Sample Rate: questions answered


Hey guys. Sorry for long absence: running a recording studio in Doha proved an all-consuming challenge. Finally got the time to write another post! This time I want to write about sample rate and bit depth. But first...


Few weeks ago, I had a debate with some colleagues about the sample rate, bit rate, and which ones are best for a professional, competitive sound.

The opinions divided, and many of us started to defend what we thought was right. Too many perspectives. Everyone thinks they’re right, but we don’t research enough to find evidence to prove the point. In the end, we all learned a lesson…or two. We must be cautious when it comes to getting information related to sound recording and music production from the Internet. There are many people out there harming the new comers with misinformation, and even the guys with some years of experience giving out false information just because at both ends they lack the fundamental understanding of sound recording and sound production.

Since that day, I promised I would always ask my mentor to confirm all the new knowledge I acquire from a particular source. And a personal advice: study, guys! That's the best and fastest way to succeed.


So let's begin.

What is Sample Rate?


This is an excerpt from an article published on the Sonar works website. Quote: “The sample rate of an audio file describes the frequency response of the captured audio, and we want to reproduce frequencies up to at least 20 kHz. To reproduce 20 kHz, the sampling rate must be at least double the frequency, so a minimum sampling rate of 44.1 kHz must be used.”

In other words, sample rate means how many times per second a measurement is taken when converting an analog audio waveform to a digital signal. It defines the frequency response of an audio recording. Let’s look now at a Theorem called the Nyquist-Shannon Sampling Theorem, discovered simultaneously by Vladimir Kotelnikov, E.T. Whittaker, Harry Nyquist and Claude Shannon. It is also known as the cardinal theorem of interpolation. It says that the highest frequency we can record is half of the sampling rate. Therefore, when we record at a sample rate of 44.1 kHz, it actually means that we can only record audio signals up to 22.05 kHz. So, if we record a 96 kHz sample rate, we are getting 48 kHz of audio bandwidth. On the other hand, if we try to record above half the sample rate, or if we attempt to break the rules of the theorem, audible artifacts called aliases occur. But don’t panic! In the Analog to Digital converters there is a low pass filter called anti-aliasing filter which eliminates aliasing by using a low pass filter on the analog signal at half the sample rate.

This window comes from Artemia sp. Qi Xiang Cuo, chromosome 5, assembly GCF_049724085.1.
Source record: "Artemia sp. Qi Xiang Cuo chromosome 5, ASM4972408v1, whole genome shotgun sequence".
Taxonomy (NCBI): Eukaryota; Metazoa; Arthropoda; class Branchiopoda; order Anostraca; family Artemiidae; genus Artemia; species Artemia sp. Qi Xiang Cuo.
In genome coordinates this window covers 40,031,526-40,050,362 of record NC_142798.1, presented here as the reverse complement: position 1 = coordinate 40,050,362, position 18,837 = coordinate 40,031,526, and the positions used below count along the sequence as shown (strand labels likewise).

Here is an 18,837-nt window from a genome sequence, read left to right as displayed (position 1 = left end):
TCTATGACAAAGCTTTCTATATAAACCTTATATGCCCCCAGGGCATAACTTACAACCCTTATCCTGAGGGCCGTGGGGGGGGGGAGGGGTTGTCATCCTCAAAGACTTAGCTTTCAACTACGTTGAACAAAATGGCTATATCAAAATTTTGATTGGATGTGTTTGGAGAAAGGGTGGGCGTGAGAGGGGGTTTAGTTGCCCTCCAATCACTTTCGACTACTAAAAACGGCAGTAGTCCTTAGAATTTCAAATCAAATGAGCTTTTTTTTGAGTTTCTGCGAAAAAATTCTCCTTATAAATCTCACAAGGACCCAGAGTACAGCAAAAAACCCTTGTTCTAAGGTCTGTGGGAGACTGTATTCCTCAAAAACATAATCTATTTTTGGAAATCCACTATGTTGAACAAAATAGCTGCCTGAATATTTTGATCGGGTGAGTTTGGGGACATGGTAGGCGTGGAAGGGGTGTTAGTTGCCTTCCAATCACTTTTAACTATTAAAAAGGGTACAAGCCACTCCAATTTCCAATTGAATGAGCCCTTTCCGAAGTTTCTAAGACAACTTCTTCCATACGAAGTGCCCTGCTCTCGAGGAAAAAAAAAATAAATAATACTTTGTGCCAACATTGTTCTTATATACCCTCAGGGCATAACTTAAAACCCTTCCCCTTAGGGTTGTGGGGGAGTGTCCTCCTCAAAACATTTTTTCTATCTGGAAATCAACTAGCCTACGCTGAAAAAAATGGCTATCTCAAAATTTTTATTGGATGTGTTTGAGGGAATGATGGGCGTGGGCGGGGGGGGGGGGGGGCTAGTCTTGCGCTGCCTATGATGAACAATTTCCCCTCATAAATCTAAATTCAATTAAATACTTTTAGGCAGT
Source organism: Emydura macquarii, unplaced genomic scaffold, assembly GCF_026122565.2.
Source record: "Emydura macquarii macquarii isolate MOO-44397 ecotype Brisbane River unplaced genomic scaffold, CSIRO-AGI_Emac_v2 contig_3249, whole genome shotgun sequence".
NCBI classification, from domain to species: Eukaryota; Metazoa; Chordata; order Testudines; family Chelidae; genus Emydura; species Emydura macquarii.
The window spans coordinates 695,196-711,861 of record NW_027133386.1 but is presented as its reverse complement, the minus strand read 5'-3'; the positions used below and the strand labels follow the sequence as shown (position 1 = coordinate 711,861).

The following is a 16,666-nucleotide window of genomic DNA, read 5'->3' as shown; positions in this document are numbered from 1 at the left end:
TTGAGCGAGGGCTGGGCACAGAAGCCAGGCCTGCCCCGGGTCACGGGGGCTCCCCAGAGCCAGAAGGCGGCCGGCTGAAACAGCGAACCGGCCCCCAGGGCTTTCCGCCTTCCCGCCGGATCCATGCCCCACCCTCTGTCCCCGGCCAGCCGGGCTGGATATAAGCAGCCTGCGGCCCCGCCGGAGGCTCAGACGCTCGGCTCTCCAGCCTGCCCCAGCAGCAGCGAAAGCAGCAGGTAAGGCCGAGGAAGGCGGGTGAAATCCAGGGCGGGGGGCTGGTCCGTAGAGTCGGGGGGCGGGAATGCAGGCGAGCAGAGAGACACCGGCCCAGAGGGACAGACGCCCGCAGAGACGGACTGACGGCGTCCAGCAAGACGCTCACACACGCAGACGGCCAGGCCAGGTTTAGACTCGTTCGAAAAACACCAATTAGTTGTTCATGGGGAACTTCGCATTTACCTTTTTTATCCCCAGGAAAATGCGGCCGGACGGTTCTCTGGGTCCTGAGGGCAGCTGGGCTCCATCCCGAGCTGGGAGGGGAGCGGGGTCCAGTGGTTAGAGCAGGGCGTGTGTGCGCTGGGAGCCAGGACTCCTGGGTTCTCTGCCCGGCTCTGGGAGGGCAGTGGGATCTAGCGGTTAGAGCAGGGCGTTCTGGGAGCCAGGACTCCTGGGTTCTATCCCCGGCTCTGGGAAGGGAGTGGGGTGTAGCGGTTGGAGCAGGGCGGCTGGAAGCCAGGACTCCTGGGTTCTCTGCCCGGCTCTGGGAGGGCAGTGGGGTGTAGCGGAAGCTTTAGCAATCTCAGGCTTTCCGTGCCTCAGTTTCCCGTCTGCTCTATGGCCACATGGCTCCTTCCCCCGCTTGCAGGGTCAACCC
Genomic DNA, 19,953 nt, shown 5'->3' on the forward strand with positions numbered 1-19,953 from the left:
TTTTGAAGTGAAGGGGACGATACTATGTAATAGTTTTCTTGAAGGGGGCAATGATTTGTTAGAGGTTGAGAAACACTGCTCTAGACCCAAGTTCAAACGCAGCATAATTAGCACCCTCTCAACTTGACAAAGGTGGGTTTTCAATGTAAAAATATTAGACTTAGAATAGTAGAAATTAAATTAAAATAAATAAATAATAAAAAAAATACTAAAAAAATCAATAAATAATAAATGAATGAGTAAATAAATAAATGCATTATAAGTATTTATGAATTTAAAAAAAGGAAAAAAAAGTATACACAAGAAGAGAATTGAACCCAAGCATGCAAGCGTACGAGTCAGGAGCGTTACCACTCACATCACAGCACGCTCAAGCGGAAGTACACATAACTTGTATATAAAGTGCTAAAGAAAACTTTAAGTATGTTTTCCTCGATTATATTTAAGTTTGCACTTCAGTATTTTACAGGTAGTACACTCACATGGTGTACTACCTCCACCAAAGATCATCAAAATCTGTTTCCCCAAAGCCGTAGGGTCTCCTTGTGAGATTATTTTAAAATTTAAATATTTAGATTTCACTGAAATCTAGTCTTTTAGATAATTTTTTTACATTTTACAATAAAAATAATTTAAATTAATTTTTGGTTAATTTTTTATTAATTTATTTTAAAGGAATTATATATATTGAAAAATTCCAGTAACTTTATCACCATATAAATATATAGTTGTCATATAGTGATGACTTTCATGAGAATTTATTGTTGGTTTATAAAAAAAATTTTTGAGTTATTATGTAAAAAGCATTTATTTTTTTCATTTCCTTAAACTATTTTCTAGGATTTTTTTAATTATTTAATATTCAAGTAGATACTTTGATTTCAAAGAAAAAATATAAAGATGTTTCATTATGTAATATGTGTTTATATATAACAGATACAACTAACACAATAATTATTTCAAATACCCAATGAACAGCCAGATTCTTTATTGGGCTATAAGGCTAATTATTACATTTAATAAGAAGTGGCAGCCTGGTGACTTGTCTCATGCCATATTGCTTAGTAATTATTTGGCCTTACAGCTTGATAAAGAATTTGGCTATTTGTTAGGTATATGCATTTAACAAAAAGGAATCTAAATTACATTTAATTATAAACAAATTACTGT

Since we can hear up to 20 kHz, we can record at a sample rate of 44.1 kHz as it captures all the audible bandwidth for humans. However, the anti-aliasing filter can negatively affect audio below 20 kHz. Therefore, it is recommended to produce and mix at 48 kHz for popular music and 96 kHz for jazz, classical and world music, for example. Why 48 and 96 kHz? The first one, 48 kHz allows for better sounding anti-aliasing filters than 44.1, it uses a little bit more disk space than 44.1 and also because videos usually require 48 kHz audio. And the 96 kHz, its logically beyond this point. It eliminates audible high frequency aliasing and filter-induced distortions, it can provide lower processing latency and other features. In addition, a 96 kHz recording can be reduced to 48 kHz when needed. So thats the answer there!If your DAW gives you the option to record at 88.2 kHz, well…. That’s another good option to consider.


Stay tuned for the next post about the bit depth!

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